The particular use of both medical records and self-completion questionnaires was a strength, allowing for information about the particular patient’s own experience associated with symptoms in order to be combined with information from records. Data on exacerbations came through self-completion questionnaires and was dependent on patients’ recollection, plus therefore a time period of the previous six months was chosen.
A limitation of the study was that not almost all patients experienced spirometry information within their information, or data on exacerbations and BMI in their forms, which reduced the number of individuals included in the analysis. The excluded patients got similar distributions for age, sex, and exacerbations, compared to the patients with spirometry information.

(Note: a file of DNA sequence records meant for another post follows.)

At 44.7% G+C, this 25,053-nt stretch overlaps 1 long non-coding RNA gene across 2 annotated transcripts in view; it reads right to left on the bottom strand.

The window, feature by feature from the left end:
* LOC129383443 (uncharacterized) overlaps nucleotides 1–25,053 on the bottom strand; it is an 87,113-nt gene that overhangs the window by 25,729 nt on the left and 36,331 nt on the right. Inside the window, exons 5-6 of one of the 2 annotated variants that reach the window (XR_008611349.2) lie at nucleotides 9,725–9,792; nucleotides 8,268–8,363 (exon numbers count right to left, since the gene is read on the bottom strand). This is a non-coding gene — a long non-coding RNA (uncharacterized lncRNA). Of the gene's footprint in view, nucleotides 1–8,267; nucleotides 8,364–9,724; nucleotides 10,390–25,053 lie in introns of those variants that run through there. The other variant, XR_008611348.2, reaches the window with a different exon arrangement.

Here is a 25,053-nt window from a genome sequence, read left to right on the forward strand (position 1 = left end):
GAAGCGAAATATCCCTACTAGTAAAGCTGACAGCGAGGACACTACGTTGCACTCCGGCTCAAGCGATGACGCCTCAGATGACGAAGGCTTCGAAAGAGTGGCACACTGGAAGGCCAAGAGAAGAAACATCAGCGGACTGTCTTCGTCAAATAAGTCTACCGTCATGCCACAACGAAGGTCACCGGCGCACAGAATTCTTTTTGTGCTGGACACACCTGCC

Some 59% completed the particular questionnaire. The non-respondents had been slightly younger and more often women. Thus, the study participants tended to be older, and thus more likely to have a comorbidity, which may have got affected the results.
Among the 76 PHCCs, 71 (93%) completed the particular questionnaire about organisational characteristics, somewhat reducing the number of sufferers included in this evaluation.
Another limitation was the limited quantity of comorbid diseases contained in the analyses, but they were chosen on a theoretical basis and should illustrate the particular association. Given the direction of organization with priority, we usually do not think that adding more diseases would reverse this. The previous study found that will increasing the number associated with conditions considered, increased the particular prevalence of multimorbidity 21 .